Well, we live in a pretty rural area in Somerset. It's west Somerset, so it's kind of on the border of Devon and Exmoor, and the countryside is wild and beautiful and untamed. And Joe liked to walk and he loved his dogs. So he would get up fairly late because he went to bed fairly late — or he went to bed early, whichever way you look at it. But he would get up around about 11 or 12 o'clock in the morning, and after a cup of tea and a read of the papers, he liked to walk the dogs, and then he would spend hours in the studio. Tinkering, sitting on his typewriter, you'd hear this tap, tap, tap, tap, tap. Or he would read voraciously. There was always a tome somewhere in the kitchen table or by his bed that he'd be reading. Or he would be planning. Endless plans and schemes, whether it was Glastonbury, or a tour, or a studio session, or somebody he wanted to meet, some musician he wanted to contact. There were lots of writings and faxes that would be — he normally asked me to send more of these endless faxes to people — and lyrics being swapped with people. That kind of thing. But he loved the pub as well. And he loved nothing better than a good long lunch and a lazy afternoon in the pub, weather depending.
Was he reading things to fuel his art or for his own personal passion? What was he reading and why was he reading it?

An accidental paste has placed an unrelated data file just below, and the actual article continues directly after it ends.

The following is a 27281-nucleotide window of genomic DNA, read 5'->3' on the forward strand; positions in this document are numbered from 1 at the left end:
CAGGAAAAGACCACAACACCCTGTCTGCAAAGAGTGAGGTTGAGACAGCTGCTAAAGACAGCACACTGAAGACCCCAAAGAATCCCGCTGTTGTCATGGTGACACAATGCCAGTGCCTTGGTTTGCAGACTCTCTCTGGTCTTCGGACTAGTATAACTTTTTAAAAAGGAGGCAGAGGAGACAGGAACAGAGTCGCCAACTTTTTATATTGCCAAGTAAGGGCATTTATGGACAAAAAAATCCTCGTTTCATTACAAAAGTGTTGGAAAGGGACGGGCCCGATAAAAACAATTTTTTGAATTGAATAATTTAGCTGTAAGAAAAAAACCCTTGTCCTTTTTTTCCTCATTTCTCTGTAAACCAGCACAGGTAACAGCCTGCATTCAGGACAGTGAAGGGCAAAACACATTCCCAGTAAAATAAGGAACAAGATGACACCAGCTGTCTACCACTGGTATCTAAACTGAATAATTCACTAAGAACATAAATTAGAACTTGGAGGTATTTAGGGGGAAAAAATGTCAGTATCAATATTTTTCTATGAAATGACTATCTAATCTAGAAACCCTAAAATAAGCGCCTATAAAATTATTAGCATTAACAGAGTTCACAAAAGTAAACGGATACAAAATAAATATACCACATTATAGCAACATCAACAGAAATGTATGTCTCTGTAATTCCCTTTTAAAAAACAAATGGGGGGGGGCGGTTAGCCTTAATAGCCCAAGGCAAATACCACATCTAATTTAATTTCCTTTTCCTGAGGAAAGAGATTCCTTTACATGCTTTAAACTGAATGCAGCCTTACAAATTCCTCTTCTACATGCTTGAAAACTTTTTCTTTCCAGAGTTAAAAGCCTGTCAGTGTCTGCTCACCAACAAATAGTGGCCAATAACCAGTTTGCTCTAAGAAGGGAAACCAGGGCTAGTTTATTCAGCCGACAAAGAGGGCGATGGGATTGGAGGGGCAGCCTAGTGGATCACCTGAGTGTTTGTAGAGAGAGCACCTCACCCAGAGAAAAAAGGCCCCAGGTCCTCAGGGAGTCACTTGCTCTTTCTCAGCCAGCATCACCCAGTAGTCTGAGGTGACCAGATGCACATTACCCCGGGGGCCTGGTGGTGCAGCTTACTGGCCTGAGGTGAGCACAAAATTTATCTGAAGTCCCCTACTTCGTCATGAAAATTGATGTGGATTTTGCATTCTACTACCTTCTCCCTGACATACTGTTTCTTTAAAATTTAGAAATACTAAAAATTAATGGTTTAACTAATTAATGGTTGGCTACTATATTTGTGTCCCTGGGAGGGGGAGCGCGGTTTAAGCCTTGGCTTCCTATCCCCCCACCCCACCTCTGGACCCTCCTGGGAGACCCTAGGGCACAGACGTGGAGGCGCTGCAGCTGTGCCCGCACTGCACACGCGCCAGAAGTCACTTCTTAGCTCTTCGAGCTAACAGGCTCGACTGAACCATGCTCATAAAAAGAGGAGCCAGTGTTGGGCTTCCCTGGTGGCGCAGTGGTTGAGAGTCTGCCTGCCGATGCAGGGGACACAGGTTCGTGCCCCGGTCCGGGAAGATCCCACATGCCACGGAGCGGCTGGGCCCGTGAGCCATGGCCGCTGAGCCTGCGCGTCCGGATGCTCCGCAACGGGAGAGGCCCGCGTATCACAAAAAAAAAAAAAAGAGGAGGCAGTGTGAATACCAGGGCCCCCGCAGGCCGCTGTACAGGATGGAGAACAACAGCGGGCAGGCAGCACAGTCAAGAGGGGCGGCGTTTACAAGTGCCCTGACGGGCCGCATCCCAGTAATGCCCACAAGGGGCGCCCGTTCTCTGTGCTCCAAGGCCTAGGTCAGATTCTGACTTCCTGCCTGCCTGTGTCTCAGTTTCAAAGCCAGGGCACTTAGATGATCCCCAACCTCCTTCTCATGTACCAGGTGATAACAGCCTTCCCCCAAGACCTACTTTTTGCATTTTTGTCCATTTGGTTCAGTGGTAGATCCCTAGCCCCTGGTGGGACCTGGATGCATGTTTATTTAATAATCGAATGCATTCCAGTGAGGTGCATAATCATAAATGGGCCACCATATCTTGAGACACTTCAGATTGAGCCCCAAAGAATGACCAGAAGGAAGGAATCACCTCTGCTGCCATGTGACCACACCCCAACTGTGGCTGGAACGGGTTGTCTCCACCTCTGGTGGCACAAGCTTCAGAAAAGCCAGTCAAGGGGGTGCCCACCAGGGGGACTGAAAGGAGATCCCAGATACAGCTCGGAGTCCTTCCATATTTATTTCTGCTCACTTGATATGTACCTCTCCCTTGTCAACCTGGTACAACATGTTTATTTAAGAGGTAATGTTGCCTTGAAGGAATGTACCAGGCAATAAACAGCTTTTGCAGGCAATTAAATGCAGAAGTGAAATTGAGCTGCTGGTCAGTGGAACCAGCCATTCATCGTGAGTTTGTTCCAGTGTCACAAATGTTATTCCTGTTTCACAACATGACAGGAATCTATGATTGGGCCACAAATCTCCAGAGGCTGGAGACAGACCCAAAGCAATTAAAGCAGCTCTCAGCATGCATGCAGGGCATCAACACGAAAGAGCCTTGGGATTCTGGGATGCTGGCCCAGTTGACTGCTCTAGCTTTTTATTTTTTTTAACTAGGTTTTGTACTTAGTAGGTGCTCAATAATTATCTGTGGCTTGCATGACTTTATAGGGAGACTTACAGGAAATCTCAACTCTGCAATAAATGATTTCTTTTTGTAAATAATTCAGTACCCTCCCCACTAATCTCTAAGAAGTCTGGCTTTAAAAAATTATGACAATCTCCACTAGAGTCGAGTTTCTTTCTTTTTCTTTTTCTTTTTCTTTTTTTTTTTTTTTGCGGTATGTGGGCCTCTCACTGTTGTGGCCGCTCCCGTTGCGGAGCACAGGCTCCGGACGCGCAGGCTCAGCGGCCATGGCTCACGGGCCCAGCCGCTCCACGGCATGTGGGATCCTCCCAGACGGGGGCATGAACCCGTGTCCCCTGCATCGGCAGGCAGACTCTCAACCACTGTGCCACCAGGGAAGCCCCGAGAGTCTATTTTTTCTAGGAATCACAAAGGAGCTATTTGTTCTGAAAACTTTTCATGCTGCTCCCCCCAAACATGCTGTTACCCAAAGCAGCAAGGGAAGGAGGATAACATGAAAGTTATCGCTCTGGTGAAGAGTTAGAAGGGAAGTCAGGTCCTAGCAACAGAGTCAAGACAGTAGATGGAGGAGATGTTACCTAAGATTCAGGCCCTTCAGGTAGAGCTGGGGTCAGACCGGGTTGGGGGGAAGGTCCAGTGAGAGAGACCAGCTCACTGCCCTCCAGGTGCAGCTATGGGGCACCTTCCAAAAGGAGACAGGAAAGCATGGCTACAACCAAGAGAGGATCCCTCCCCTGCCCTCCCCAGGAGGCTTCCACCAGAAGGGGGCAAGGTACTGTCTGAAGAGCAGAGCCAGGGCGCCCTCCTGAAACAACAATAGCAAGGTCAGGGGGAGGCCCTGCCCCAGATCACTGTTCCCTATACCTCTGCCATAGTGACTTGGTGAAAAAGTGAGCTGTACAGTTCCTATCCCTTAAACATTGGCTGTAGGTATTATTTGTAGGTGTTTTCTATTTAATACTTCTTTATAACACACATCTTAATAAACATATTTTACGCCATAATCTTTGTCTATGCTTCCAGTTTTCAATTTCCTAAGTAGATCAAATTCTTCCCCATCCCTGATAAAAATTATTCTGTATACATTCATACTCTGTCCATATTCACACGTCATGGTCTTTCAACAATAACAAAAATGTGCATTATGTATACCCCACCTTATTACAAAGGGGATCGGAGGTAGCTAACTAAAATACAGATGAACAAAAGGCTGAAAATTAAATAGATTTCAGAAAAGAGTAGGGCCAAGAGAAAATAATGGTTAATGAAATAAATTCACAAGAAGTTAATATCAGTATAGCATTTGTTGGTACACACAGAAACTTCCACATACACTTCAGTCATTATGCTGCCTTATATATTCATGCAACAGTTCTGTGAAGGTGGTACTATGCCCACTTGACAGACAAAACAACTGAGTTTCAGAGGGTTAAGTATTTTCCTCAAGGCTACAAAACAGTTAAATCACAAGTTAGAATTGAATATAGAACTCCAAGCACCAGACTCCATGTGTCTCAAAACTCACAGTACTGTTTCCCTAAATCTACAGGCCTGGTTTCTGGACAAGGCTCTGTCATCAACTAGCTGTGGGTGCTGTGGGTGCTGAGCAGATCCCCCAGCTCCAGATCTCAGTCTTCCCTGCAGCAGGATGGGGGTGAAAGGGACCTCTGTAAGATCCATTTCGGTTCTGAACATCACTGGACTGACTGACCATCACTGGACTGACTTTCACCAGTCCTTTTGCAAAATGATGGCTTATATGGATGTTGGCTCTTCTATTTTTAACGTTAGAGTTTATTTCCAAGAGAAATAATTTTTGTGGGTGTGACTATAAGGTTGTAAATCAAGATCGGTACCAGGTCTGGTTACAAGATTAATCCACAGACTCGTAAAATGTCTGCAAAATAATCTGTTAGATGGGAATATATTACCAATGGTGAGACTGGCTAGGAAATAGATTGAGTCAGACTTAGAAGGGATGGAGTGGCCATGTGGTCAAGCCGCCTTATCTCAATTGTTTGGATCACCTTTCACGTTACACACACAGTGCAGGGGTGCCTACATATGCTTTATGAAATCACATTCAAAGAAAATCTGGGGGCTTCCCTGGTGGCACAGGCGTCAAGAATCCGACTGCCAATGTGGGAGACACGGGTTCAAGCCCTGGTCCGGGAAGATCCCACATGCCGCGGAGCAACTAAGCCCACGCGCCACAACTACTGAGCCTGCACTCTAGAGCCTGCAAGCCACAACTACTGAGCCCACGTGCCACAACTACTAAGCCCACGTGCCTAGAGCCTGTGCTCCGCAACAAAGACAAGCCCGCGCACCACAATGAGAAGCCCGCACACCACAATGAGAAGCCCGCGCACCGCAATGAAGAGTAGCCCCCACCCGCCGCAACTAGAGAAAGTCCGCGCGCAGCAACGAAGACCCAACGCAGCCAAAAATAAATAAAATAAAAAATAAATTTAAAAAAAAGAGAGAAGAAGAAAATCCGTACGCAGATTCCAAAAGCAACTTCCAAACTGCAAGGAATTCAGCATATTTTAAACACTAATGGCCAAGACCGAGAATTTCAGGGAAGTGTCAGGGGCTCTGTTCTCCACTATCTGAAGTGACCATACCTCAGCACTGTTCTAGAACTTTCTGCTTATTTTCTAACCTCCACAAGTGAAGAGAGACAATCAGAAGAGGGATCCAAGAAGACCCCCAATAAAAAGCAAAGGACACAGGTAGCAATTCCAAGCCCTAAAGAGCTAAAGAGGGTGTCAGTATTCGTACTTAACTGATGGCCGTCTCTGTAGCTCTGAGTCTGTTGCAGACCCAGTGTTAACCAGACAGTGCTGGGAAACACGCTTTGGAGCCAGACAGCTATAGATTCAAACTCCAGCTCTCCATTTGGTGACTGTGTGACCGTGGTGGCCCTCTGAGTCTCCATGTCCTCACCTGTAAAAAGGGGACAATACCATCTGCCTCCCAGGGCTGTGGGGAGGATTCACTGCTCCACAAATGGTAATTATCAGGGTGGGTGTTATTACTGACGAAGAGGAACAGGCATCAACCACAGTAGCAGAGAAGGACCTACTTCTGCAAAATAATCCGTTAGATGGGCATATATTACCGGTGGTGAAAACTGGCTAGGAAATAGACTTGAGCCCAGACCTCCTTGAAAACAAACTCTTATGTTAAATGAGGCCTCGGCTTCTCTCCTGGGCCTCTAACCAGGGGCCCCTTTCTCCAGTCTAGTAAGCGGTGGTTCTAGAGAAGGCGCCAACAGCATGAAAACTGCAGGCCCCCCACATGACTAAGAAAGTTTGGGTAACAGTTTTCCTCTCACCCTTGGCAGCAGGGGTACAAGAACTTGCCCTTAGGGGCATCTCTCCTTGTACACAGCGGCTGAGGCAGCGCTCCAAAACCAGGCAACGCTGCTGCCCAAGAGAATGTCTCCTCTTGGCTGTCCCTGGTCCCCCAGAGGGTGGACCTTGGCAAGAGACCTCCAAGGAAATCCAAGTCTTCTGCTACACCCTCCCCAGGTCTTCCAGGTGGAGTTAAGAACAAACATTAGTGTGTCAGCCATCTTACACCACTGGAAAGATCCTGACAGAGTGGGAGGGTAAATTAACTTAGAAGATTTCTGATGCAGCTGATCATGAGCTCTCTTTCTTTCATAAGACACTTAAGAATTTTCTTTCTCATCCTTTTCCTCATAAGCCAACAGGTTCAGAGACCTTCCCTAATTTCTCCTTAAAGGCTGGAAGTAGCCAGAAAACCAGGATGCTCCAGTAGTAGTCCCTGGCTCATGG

Biographies. Mainly biographies. He didn't read novels. It was for knowledge. He had an unquenchable thirst for knowledge. I mean he was extraordinary. He could quote everything from the Bible and the Koran to — I mean, the house is just littered with biographies from an extraordinary mix of people, whether it was musicians or people that he admired, to generals, anything about the world wars he was fascinated with. He was fascinated by anything to do with Africa, exploration, tribes. He wanted to know about Indian tribes, African tribes. History, he devoured history. He was extraordinary. It was like being in school sometimes when you'd sit and listen to him. And his thirst for knowledge was never-ending.
His BBC radio show seemed to reflect that, as did the music he was creating. Did all this fuel his art?
Definitely. He was just a sponge to what went around him, and I think he just surrounded himself with people who interested him, and who had something to offer him, and something he could learn from. He wasn't an idler, he didn't waste his time. Something always seemed to come out of it. We were in L.A. once and we spent too long at the farmer's market, and we came out and the car had been towed. And he had to go somewhere quite important after that, and the car had been towed, but he made the whole thing fun. He made the taxi driver laugh on the way to the car impound, and then he got a song out of it at the end about being towed — I can't remember which song it was — but he got something out of it. There was always a bright side to everything. It was just wonderful to be with someone like that.
There's so much talk about this release: What did it feel like when you started pulling these cassettes and reel-to-reels out to hear his voice in these unrehearsed demos? What was in your heart, in your head, when you heard this stuff?